Intake, Assessment and LD Screening Toolkit

Below is a Synthesis of Recommendations, Guidelines and Resources for a Comprehensive and Inclusive Intake, Assessment and Screening process consistent with ADA & WIOA Expectations.

Original Toolkit documents were created by Robin Adams. Revisions to the sequence and additional resources added by Beatrice McGeoch, 2017.

Each program has a unique intake process, but every program’s process must be CONSISTENT from student to student. Staff answering phones or working on enrollment should use a checklist of scripted questions to ensure that intake conversations and interviews include similar information for all incoming students. If test scores or other performance measures are required for program entry or to progress within levels in a program, they should be explicitly outlined in the program handbook.

Click for Robin Smith’s Workforce Development Oriented  Toolkit Guide

1.    Initial Contact

  • Contact Information (begin Preliminary data collection via agency or CALIS form)
  • Student’s Interests & Goals  (literacy or employment goals/reason for calling/coming)
  • Student’s special needs (any unique physical, emotional, or learning needs)
  • Orientation or Intake Appointment scheduled (based on preliminary data and  “yes” to the essential question: Can we effectively serve this individual and meet their specific interests and needs?)

2.   Orientation or Intake Appointment (STEP 1: “Orientation to Rights” in Screening Process)

This step MUST include:

  • A review of the students rights and responsibilities that includes non-discrimination policy information and contact information for the program’s LD Designee.

This step might also include:

  • Personal Interview  (begin Critical data collection via personal interviews and assessments)
    • History of Participation in programs (Indicators of Engagement, readiness, social & emotional needs, barriers, etc.)
  • CASAS Appraisal (or other appropriate literacy assessment)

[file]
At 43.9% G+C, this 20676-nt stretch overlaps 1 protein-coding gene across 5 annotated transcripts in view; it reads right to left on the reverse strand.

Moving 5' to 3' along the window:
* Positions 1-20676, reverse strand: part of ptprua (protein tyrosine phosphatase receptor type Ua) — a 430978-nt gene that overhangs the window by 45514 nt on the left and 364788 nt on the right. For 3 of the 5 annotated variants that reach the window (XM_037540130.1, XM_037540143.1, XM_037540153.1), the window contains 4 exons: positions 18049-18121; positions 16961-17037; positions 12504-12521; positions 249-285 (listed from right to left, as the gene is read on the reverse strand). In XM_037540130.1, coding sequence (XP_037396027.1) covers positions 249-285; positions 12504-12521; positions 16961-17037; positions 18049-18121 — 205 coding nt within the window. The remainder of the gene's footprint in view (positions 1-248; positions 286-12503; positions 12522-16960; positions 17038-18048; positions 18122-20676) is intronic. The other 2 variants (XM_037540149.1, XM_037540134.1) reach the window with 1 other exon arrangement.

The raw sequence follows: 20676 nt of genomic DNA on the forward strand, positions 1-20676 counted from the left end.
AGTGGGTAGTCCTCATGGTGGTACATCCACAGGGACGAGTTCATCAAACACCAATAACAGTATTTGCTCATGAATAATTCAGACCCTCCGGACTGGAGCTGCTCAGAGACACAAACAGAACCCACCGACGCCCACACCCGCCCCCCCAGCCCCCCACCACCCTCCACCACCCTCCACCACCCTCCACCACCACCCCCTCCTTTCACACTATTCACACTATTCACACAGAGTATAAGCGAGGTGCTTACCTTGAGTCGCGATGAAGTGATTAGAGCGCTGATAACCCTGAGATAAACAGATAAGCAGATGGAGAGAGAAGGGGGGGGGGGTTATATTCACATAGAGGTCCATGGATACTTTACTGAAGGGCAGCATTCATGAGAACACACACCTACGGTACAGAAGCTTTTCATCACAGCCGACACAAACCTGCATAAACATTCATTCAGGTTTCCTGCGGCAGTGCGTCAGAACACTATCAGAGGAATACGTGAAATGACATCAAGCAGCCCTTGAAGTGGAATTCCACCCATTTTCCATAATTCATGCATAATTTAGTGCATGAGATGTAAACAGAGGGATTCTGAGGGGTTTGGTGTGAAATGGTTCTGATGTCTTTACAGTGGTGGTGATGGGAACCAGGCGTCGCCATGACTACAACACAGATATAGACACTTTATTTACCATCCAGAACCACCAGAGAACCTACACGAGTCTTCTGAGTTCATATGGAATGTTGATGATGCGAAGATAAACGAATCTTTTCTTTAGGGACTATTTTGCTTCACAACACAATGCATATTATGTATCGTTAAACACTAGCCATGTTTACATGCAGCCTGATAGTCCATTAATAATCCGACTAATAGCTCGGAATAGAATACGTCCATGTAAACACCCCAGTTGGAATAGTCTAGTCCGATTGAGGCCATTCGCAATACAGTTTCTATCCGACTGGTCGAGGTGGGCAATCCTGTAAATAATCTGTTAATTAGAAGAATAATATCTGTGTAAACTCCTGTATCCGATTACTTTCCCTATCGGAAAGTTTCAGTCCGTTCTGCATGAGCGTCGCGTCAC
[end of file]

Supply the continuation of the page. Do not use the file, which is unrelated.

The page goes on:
• Educational Background Screenings (for class placement and instructional level – 1 hour)
    • Educational Background Form
    • Reading Comprehension Interview (to inform reading diagnostics for placement)
    • Writing Assessment (prompts & rubric)
    • Other appropriate assessments
  • Example of an individual student Profile Sheet to capture and track all assessment data.

And for a longer workforce orientation process:

  • Robin Smith’s collection of  ORIENTATION materials – esp useful for IET or Workplace oriented programs.

If, after assessment, the program offered can NOT meet the needs of the student, the program must provide the student with a referral to a program that can meet their needs. The referral should include dated copies of assessment forms/scores. The LD Designee will be able to assist with making referral suggestions. (Step 5: “Summarize Students’ Next Step Options” in Screening Process)

Other program classes can be searched through the RI Resource Hub Advanced Search. If your program’s details do not appear in the Hub, check that each CLASS DESCRIPTION in CALIS contains the right information, and that the box which allows the Hub to gather information is checked. This link leads to online instructions for writing a class description that the Hub can search. You can also use this worksheet to develop a searchable class description:Menu of CALIS Class Description Words Searchable by Resource Hub